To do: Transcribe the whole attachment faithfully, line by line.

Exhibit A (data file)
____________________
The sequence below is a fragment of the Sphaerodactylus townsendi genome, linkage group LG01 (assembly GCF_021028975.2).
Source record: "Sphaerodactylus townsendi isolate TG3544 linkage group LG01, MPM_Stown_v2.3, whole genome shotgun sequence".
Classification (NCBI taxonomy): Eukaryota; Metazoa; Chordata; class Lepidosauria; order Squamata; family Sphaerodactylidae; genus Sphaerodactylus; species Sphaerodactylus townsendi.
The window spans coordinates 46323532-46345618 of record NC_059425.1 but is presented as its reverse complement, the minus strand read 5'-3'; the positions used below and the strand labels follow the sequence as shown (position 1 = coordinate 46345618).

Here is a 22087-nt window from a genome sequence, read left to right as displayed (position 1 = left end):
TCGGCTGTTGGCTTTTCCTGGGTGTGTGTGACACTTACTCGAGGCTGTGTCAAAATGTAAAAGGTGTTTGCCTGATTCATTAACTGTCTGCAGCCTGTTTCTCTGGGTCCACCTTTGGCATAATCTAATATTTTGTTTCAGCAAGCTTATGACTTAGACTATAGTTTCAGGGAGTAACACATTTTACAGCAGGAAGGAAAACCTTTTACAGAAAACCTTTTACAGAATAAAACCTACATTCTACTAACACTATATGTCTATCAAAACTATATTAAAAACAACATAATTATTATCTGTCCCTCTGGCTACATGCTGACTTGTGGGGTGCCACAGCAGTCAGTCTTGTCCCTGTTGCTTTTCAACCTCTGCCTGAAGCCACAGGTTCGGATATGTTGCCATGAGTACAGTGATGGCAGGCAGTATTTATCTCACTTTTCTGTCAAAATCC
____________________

The sequence below is a fragment of the Sphaerodactylus townsendi genome, linkage group LG01 (assembly GCF_021028975.2).
Source record: "Sphaerodactylus townsendi isolate TG3544 linkage group LG01, MPM_Stown_v2.3, whole genome shotgun sequence".
Classification (NCBI taxonomy): Eukaryota; Metazoa; Chordata; class Lepidosauria; order Squamata; family Sphaerodactylidae; genus Sphaerodactylus; species Sphaerodactylus townsendi.
The window spans coordinates 46323532-46345618 of record NC_059425.1 but is presented as its reverse complement, the minus strand read 5'-3'; the positions used below and the strand labels follow the sequence as shown (position 1 = coordinate 46345618).

Here is a 22087-nt window from a genome sequence, read left to right as displayed (position 1 = left end):
TCGGCTGTTGGCTTTTCCTGGGTGTGTGTGACACTTACTCGAGGCTGTGTCAAAATGTAAAAGGTGTTTGCCTGATTCATTAACTGTCTGCAGCCTGTTTCTCTGGGTCCACCTTTGGCATAATCTAATATTTTGTTTCAGCAAGCTTATGACTTAGACTATAGTTTCAGGGAGTAACACATTTTACAGCAGGAAGGAAAACCTTTTACAGAAAACCTTTTACAGAATAAAACCTACATTCTACTAACACTATATGTCTATCAAAACTATATTAAAAACAACATAATTATTATCTGTCCCTCTGGCTACATGCTGACTTGTGGGGTGCCACAGCAGTCAGTCTTGTCCCTGTTGCTTTTCAACCTCTGCCTGAAGCCACAGGTTCGGATATGTTGCCATGAGTACAGTGATGGCAGGCAGTATTTATCTCACTTTTCTGTCAAAATCC